By Sara Marcus
Place: Publisher & Year: New York: Harper Perennial, 2010
Genres: Non-fiction, social sciences, feminism, women’s studies, popular culture
Intended audience: Adults
Number of pages: 367
Setting: Mainly set in Olympia, WA & Washington DC (but also includes other locations in the US and Europe)
Time period: 1989-1994
Description: Punk rock + young woman + DIY + feminism = riot grrrl. “In the beginning, someone told a girl to start a band” (p. 31). The book describes how the bands Bikini Kill, Bratmobile, and Heavens to Betsy came into existence and how these bands and associated zines sparked a riot grrrl movement across the county and world with girls creating bands and publishing their own zines. The movement started in Olympia, WA but soon spread to Washington, DC and other areas around the US. Once mainstream media became aware of riot grrrls, however, everything changed. The book includes an extensive bibliography, notes, and index.
Illustrations: There are a few reproduced pages from zines as well as a few black & white photos of various events and people.
Pacing: Brisk pace – some parts move very quickly.
Characterization: Many women’s stories are told in this book and there are a variety of characters. Some appear only once, while others appear throughout the book.
Frame: The author’s note at the beginning of the book sets the frame – Marcus reflects on her first learning of riot grrrls and the impact this had on her life at the time. This bit of personal history is the first of many personal histories shared in this book.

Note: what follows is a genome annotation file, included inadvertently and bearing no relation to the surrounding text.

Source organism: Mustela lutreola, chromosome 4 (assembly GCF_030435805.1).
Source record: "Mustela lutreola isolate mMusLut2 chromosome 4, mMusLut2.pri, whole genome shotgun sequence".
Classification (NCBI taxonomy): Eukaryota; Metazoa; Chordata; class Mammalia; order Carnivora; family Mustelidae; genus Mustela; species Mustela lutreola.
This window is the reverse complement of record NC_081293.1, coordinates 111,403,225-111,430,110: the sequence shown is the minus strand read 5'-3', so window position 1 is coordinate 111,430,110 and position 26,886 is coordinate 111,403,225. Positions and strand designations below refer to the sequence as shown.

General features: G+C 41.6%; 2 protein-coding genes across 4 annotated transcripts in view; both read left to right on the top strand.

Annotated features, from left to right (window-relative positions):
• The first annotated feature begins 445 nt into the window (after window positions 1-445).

Story line: An intense examination of a movement compiled from a variety of sources, including interviews with former riot grrrls. It is a story of angry young women who wanted to change the world; it is still completely relevant today.
Feminism — United States — History — 20th century.
Riot grrrl movement — United States — History.
Riot Grrrl: Revolution Girl Style Now! by Nadine Monem
Girl Power: The Nineties Revolution in Music by Marisa Meltzer
Cinderella’s Big Score: Women of the Punk and Indie Underground by Maria Raha
Pretty in Punk: Girls’ Resistance in a Boys’ Subculture by Lauraine Leblanc
Girl Zines: Making Media, Doing Feminism by Alison Piepmeir
Personal notes: This was an amazing book. I appreciate the author’s hard work in assembling this story; I also appreciate her humble attitude. The book contains a mass of stories which include many characters, which I sometimes got confused in the various threads of the larger story (but usually not for long). I enjoyed reading the origin for Nirvana’s song title “Smells Like Teen Spirit”. Reading this book made me miss living in Olympia a little bit – especially the Capitol Theater.
Other: Diversity – young women, punks, bisexuals, lesbians